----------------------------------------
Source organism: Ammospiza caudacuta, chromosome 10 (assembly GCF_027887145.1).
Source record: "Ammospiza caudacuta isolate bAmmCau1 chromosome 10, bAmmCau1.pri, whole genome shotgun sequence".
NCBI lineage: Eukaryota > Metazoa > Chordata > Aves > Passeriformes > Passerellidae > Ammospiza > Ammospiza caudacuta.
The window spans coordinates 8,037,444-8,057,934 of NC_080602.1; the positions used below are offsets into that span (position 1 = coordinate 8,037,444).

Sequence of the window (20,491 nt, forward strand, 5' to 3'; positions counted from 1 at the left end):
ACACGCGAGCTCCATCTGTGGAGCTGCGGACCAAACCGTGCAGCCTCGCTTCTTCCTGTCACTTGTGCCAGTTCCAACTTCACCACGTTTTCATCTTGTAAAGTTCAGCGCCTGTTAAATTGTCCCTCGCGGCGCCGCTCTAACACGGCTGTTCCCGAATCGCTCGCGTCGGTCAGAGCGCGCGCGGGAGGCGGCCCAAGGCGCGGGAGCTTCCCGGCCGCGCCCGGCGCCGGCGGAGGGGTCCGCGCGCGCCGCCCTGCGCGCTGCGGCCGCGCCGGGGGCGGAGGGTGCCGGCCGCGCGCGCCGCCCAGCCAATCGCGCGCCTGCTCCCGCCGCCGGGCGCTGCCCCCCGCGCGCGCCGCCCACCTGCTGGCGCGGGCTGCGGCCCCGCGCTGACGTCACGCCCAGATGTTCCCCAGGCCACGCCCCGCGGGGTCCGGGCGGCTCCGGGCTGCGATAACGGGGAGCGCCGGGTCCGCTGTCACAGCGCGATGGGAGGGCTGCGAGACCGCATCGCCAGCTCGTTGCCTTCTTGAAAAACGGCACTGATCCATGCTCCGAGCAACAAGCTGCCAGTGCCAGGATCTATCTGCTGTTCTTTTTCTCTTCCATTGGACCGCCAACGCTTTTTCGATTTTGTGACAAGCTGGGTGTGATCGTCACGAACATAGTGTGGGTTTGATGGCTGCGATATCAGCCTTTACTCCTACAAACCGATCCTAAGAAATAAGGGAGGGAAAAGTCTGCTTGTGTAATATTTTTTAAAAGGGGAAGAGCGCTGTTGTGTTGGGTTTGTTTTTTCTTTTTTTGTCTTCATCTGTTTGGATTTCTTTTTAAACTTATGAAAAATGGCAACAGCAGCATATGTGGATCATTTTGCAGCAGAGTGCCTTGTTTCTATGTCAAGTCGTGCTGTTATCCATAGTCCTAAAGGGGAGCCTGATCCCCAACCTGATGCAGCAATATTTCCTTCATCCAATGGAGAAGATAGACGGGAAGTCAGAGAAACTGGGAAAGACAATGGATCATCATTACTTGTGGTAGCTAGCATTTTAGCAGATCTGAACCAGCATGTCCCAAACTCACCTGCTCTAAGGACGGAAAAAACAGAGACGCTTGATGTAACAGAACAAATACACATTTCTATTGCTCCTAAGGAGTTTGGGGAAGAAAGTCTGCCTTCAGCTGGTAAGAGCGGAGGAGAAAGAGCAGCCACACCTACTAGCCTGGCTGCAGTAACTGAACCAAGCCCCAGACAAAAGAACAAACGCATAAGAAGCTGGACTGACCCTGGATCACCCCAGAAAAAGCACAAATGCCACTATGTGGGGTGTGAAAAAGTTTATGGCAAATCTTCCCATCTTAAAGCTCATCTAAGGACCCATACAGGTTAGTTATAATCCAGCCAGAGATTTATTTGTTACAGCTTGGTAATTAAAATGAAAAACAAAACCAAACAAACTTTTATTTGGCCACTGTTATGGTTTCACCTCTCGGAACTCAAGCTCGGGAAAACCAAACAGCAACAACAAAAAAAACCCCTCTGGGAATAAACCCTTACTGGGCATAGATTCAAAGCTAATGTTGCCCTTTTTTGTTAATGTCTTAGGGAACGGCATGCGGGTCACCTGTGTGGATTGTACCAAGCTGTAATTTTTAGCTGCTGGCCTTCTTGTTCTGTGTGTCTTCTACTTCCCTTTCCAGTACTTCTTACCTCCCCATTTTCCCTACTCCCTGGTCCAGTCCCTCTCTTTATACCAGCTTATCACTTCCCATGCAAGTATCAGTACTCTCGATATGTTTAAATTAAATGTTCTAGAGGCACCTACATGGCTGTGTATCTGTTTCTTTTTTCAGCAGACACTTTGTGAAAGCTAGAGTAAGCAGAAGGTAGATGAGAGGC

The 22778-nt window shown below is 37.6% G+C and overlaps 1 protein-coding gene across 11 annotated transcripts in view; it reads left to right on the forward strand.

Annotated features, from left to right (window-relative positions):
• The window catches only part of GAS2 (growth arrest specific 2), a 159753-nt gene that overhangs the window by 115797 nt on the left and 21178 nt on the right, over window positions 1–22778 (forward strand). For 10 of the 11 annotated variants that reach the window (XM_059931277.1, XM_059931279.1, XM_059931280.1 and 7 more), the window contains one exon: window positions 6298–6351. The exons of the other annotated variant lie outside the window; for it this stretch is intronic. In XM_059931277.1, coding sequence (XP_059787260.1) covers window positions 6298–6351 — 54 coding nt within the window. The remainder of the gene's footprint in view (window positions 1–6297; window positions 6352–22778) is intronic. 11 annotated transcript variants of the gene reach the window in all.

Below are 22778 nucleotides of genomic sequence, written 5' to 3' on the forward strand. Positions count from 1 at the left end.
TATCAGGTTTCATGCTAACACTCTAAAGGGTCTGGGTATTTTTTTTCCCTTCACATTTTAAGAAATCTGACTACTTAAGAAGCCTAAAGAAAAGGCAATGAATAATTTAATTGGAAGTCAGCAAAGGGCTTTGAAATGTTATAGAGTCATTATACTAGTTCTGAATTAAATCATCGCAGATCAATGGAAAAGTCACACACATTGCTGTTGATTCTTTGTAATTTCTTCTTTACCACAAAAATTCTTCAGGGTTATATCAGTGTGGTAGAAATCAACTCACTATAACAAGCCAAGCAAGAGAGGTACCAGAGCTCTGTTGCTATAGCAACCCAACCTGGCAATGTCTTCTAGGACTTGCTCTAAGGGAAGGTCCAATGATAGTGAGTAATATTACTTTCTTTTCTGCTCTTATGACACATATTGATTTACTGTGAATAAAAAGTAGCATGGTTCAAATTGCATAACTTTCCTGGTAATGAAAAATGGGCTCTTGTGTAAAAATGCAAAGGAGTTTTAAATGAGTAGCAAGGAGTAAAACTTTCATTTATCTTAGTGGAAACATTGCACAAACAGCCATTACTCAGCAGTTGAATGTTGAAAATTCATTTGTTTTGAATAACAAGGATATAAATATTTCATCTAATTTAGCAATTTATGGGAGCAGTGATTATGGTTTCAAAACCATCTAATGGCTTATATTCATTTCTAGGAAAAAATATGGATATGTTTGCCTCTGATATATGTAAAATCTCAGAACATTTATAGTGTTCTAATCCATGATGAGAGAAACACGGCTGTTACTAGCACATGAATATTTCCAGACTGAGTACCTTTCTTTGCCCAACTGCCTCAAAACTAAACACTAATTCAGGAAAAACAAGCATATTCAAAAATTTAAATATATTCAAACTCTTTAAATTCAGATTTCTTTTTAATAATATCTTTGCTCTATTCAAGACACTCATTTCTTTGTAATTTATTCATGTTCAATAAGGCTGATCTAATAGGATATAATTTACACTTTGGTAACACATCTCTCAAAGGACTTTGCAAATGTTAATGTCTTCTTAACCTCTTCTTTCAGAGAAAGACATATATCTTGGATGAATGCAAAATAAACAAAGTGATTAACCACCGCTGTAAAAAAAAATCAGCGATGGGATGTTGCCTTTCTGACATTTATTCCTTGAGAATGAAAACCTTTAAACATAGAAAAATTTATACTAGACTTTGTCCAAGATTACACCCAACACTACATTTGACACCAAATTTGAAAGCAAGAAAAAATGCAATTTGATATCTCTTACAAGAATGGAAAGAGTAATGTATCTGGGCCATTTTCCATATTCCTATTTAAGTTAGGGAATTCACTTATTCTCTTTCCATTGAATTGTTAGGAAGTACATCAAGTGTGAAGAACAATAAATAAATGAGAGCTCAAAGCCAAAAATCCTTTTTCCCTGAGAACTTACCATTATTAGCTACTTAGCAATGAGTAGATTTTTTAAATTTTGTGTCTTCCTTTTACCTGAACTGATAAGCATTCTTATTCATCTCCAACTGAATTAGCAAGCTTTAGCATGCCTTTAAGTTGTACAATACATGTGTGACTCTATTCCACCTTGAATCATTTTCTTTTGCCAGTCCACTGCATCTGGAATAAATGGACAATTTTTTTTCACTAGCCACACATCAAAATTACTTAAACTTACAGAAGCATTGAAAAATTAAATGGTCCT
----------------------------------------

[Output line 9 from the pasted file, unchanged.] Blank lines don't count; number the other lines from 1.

• The window catches only part of GAS2 (growth arrest specific 2), a 159753-nt gene that overhangs the window by 115797 nt on the left and 21178 nt on the right, over window positions 1–22778 (forward strand). For 10 of the 11 annotated variants that reach the window (XM_059931277.1, XM_059931279.1, XM_059931280.1 and 7 more), the window contains one exon: window positions 6298–6351. The exons of the other annotated variant lie outside the window; for it this stretch is intronic. In XM_059931277.1, coding sequence (XP_059787260.1) covers window positions 6298–6351 — 54 coding nt within the window. The remainder of the gene's footprint in view (window positions 1–6297; window positions 6352–22778) is intronic. 11 annotated transcript variants of the gene reach the window in all.